Omena Bay Land Donation Will Help Fund Future Land Protection Projects
“The Pleasure of Knowing We Have Done Our Part”
Dr. Rosemary Berardi and Dr. Carolyn Zaleon have done an amazing and selfless thing. They have donated a beloved piece of land on Omena Point to the Leelanau Conservancy. Their intention is for the 1.52-acre shoreline parcel to be sold and the funds raised dedicated to furthering the work of the Conservancy.
Rosemary had originally made plans to donate the land in her will, but decided to act now. “I woke up one day and it dawned on me, why am I waiting until I die to donate this parcel?” she says. “I can have the pleasure of knowing that we have done our part to preserve the Leelanau Peninsula, and the Conservancy can put the funds to work now.”
It All Started With a Camping Trip
Rosemary’s Leelanau story began when she and her sister and brother-in-law began camping at the Leelanau State Park in the early 1970s. At the time Rosemary was teaching at the University of Michigan’s College of Pharmacy. For a decade, they pitched their tents side by side. One day, as they sat at the beach, “we looked at each other and decided it was time to buy our own campground so to speak,” says Rosemary. Her sister and brother-in-law ended up on Cathead Bay and Rosemary discovered Omena. “I fell in love with the ruggedness of that beach.” She bought the land and added a gravel drive and a septic system with the idea of building there one day.
In 1990, Rosemary met Carolyn, who had joined U of M’s faculty, and brought her north that spring. “I remember taking one look at the beach, and fell in love,” says Carolyn, a North Carolina native. “Where I’m from, all the lakes are muddy, and all I knew was ocean. I couldn’t fathom that you could have a lake where you couldn’t see the other side and have wave action like that.”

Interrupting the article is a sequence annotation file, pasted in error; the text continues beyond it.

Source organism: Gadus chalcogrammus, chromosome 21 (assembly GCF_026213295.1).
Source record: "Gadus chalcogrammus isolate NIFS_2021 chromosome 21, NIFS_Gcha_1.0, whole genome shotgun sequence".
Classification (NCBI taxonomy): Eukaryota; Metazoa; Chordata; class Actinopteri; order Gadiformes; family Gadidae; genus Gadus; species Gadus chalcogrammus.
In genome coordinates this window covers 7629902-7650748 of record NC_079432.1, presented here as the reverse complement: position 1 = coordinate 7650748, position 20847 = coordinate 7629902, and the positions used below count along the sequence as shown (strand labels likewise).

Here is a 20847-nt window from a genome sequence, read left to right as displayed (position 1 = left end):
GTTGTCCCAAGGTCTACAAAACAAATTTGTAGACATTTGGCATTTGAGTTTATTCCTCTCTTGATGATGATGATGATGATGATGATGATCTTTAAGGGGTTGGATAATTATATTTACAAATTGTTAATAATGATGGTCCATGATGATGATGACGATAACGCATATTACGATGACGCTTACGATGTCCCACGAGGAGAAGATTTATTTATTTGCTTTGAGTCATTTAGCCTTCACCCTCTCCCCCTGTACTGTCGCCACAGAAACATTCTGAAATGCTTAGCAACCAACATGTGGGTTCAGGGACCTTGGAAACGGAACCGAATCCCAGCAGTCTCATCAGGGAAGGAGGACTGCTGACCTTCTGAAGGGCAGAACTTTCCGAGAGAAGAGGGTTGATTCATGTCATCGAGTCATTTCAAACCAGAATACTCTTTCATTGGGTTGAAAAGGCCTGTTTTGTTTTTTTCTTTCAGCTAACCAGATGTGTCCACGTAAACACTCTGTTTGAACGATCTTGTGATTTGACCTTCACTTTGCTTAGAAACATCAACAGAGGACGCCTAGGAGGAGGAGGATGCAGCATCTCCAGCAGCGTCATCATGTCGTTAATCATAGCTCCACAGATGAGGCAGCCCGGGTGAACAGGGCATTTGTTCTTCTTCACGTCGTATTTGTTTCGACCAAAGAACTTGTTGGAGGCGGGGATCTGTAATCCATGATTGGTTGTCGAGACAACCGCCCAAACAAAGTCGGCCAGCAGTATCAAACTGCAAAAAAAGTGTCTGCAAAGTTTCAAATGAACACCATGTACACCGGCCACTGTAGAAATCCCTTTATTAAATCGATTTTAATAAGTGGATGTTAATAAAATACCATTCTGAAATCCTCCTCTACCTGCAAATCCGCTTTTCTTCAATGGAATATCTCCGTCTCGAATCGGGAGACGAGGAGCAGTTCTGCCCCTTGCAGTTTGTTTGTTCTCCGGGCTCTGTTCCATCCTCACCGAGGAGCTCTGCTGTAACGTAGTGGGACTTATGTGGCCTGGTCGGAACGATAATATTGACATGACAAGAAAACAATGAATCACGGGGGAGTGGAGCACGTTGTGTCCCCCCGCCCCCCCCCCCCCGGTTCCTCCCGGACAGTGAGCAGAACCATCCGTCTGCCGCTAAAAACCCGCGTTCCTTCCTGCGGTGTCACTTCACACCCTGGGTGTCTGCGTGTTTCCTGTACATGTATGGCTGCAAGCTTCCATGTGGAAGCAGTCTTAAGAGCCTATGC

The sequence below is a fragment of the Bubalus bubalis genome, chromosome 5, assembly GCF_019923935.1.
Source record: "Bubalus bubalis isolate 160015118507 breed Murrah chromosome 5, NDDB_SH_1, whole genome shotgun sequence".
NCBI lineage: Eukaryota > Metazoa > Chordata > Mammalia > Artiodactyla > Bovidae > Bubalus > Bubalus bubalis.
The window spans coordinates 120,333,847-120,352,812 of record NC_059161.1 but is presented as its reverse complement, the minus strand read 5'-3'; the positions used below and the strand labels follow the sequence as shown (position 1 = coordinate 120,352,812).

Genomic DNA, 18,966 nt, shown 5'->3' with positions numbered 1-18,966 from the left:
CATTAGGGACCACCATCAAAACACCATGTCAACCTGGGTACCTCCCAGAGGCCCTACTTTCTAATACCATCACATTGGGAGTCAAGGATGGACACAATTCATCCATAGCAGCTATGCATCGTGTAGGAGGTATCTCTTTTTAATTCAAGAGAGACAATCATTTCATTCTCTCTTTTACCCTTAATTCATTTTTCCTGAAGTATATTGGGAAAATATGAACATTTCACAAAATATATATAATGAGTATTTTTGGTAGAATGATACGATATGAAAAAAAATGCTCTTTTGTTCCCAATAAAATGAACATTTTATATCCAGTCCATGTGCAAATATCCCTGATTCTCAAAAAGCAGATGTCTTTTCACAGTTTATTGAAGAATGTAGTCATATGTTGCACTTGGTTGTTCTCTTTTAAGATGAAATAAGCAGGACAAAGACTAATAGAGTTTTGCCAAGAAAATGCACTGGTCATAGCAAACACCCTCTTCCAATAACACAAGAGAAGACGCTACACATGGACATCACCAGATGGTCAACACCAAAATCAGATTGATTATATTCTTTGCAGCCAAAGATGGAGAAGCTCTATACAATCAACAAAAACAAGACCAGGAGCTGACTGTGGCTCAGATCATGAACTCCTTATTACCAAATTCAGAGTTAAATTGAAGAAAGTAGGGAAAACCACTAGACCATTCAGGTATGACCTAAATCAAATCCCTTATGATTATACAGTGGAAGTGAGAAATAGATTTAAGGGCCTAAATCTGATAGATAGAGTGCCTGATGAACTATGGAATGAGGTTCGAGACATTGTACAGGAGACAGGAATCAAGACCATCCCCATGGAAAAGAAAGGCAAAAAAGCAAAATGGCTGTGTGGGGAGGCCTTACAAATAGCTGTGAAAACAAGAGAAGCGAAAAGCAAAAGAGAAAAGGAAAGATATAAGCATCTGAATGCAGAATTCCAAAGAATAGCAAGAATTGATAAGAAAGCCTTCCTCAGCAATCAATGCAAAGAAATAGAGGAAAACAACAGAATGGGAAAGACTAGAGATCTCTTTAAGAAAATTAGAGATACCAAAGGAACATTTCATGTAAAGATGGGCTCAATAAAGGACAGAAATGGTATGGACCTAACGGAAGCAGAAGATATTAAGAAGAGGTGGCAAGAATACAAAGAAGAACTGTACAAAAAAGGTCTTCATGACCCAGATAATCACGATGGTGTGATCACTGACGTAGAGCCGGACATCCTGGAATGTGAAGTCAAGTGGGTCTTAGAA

For years, they camped on the land, upgrading to a pop-up trailer, and then a small camper. They loved rock hunting, watching storms roll in and walking around Omena Point, especially when the trillium bloomed. “It was so quiet, so absolutely peaceful there that you could hear your heart beating,” recalls Rosemary.
In 2000 Rosemary was diagnosed with cancer. For the next few years, she was too weak to come to Omena. After she recovered, and retired in 2011, Rosemary and Carolyn started coming north again. But their camping days were over. Instead, about four times a year, they stay in Traverse City and spend their days exploring and hiking. Rosemary, 76, says they concluded that it wasn’t feasible to build. “We’ve entered a new phase. The Ann Arbor area is home and the University’s Comprehensive Cancer Center saved my life,” she adds. “I need to be there.”
A Desire to Inspire Others
Rosemary hopes that their gift will inspire others. “It’s a scary time we live in from the standpoint of nature,” she says. “There is a lack of respect for those things that you can never get back once they are destroyed. I have such faith in the Leelanau Conservancy. I know it’s a strong organization.” For their gift, they want nothing in return, other than to take a guided hike or two at one of our natural areas with our staff.
That is a wish we very much look forward to fulfilling.
Posted March, 2017.
If you are interested in purchasing this property please contact Matt Heiman, Director of Land Programs. firstname.lastname@example.org or 231-256-9665